Viggo Mortensen on The Road and preparation for his role
Was this role something you lobbied for, or were you offered the part?
I was offered the role by the director John Hillcoat, and I had long been a fan of Cormac McCarthy’s writing. I had not read ‘The Road.’ I had read everything up until then. I had always loved in particular his prose description of landscape and the inner thoughts and emotional kind of lives of his characters. The way he describes things — his prose feels like poetry. There are so many gems in that, and all his books — even books that are just barbaric like ‘Blood Meridian,’ which may be my favorite one. I mean it’s different; it’s like two sides of the same coin.
Was there any hesitation at all in accepting it?
Yeah, there was. First of all, just because I was shooting a movie at the time and promoting another one, you know. I’m leaving for days off, I was kind of stretched pretty thin. But when I read the story, I thought, well, being kind of tired, that’s not wrong for the character [laughs]. But no, it was mainly just because I would regret not taking on the challenge. But once I said “Yes, thank you very much,” then I was terrified. Not because of the physical ordeal, but more because it just has to be done right. And the director said we’re going to shoot in real locations, and I said, “Great, it will be hard, but it needs to be to feel gritty, not to just be another post-apocalyptic special effects movie.” And he goes, “Well, we don’t have that kind of budget anyways, so that’s great. It will be good, it will be gritty and real and has a chance to match the book for emotion.” But then as soon as you say yes, then it’s like, “Well, they all think that I can do it; they wouldn’t offer me the role if they didn’t. [But] I don’t know that I can do it.” You have to come to grips with that. It took me a while because I’m very dependent on the person I play the story with. Every single scene pretty much I’m with this boy. And I said to John, “I am worried — I don’t know about you — about the boy.” And he goes, “Yeah, I’m really worried.” He said, “We can only go so far in matching the book as far as the look of it, the design, the locations.” Even if I do my very, very best and everybody gets lucky each day and does a great job. If the boy isn’t close to being a genius actor and really understands this story and is mature beyond his years somehow — if you don’t find that kind of boy, we’re limited, we can only reach a certain level as far as matching the intensity of the book. But they did find him. [Kodi] is so good and he is such a beautiful person, and I became very fond of him — and he of me I think. That connection, that strong connection we made even before shooting started, only got intensified, became more intense as a result of the difficult emotional things we had to do in the first week or so. It was just, OK, we can do anything. Once I got to know him and realized that, I thought, OK, we’ve got a chance now. But then you never know how they are going to put the movie together.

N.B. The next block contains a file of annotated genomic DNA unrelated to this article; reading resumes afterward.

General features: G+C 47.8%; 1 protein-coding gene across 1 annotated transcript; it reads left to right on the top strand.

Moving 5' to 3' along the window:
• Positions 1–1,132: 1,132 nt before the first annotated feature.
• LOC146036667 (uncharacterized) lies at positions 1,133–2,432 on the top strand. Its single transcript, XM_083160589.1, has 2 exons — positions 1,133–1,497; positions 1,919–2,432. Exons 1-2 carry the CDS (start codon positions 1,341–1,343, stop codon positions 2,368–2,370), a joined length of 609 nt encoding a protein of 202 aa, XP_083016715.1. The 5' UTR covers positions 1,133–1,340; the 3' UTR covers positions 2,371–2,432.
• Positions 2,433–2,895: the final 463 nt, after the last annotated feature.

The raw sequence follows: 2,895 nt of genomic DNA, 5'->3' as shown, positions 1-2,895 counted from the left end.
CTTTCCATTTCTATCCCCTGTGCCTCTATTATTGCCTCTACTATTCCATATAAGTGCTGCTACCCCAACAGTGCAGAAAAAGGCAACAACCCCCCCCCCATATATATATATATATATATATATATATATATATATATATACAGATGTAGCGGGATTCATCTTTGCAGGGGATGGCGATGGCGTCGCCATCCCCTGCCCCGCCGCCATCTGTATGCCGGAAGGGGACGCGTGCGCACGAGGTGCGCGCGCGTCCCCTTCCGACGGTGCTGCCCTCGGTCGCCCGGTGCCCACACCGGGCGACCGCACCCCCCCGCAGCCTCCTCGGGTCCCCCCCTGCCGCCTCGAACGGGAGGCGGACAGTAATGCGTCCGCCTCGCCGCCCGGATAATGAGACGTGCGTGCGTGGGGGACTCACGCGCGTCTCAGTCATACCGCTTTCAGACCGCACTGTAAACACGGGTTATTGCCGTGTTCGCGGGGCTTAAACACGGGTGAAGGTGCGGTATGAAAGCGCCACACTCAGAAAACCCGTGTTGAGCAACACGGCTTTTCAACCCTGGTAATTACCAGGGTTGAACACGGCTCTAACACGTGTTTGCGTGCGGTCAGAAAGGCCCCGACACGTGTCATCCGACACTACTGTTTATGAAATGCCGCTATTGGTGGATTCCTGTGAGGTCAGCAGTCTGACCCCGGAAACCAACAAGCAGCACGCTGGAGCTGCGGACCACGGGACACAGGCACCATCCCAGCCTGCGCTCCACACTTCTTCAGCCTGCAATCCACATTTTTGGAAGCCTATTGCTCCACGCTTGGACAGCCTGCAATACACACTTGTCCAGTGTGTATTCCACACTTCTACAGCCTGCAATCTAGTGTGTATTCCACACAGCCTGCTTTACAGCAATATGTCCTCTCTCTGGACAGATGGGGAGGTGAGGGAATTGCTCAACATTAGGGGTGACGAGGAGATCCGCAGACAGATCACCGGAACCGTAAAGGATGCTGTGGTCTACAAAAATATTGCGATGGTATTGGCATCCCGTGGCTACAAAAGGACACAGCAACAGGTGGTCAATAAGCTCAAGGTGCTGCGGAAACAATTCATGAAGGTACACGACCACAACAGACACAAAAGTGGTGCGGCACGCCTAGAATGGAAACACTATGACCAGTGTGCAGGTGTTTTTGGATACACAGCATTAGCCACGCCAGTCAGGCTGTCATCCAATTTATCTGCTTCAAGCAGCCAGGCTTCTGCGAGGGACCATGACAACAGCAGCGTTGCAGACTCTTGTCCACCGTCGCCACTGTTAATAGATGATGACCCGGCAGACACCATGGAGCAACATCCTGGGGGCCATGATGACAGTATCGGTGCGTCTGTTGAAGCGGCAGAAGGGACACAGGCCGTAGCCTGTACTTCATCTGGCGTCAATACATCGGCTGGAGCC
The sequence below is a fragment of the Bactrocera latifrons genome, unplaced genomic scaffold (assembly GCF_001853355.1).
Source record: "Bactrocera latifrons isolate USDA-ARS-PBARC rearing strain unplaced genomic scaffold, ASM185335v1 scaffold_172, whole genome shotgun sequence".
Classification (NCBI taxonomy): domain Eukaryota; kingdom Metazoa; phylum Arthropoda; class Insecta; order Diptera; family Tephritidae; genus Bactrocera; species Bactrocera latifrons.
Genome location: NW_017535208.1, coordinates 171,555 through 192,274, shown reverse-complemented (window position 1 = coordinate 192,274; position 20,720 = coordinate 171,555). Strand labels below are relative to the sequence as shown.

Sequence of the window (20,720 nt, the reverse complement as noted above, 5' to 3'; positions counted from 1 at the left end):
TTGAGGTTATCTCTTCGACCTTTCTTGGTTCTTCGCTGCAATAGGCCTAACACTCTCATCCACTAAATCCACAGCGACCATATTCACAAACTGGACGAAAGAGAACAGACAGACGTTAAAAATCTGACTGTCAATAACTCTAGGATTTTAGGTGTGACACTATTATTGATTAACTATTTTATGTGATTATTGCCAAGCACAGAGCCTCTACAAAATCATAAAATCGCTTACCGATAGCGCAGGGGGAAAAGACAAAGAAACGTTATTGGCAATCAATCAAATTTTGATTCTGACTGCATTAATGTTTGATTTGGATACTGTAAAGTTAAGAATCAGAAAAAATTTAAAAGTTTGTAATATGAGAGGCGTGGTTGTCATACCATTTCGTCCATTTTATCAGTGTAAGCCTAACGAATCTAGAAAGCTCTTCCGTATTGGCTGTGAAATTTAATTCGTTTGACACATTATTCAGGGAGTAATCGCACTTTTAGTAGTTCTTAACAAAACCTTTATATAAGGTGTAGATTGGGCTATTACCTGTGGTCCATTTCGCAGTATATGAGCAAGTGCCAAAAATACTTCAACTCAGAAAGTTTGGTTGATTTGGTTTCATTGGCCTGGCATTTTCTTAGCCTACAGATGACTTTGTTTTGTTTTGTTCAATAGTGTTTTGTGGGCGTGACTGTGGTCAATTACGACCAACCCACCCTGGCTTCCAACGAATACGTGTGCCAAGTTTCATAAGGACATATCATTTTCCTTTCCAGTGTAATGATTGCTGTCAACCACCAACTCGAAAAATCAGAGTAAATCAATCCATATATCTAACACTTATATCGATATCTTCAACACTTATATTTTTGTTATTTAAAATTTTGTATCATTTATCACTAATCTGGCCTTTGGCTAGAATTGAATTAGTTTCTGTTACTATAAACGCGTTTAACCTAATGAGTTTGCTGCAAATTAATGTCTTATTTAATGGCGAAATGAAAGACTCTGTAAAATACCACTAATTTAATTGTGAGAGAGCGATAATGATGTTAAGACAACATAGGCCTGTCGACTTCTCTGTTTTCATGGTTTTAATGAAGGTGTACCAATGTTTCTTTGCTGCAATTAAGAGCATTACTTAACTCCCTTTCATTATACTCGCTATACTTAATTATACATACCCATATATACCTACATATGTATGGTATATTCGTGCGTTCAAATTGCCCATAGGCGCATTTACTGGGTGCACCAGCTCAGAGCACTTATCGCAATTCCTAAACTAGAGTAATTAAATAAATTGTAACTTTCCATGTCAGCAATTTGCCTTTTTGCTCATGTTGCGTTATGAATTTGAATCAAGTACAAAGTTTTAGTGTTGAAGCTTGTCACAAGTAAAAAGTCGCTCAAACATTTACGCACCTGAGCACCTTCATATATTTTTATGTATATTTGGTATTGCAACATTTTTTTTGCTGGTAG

There were certain aspects of the film that were slightly altered or beefed up — the role of the Wife, for instance.
In the book, you read it and you kind of go, “Well, OK, I see your point of view [that there's no reason to live]. It’s sort of logical. I understand.” But you kind of dismiss her. You go, “Well of course he loves her, but we don’t think much of her. She quit, we’re with the guys on the road.” In the movie, it’s not that [her role] is expanded so much; it’s just that you see her. It’s a different medium, it’s a movie. And when you have a really good actress like Charlize Theron playing the role — and with that emotion — then you have a legitimate difference of opinion. Her point is valid. You may not agree, but it’s just like my character says, “Well, no, if you’ve got to do this you’ve got to do it.” And she respects mine and she respects my desire to let the boy decide when it’s time to not quit. So understanding that adds more emotion because the character I’m playing is so much of the time day and night thinking about her and thinking about the world in which they used to live — where there were flowers, where there were horses, where there were blue skies, sunshine, where nature was alive and there was hope and you just took for granted — as we do. Fall, spring, summer — all these things that we take for granted that aren’t necessarily givens: climate, war, who knows what kind of illness.
You’re known for your intense preparation for roles — how did you get primed for this movie?
Well, I didn’t have plates of bacon [laughs].
Yeah, you lost a lot of weight, huh?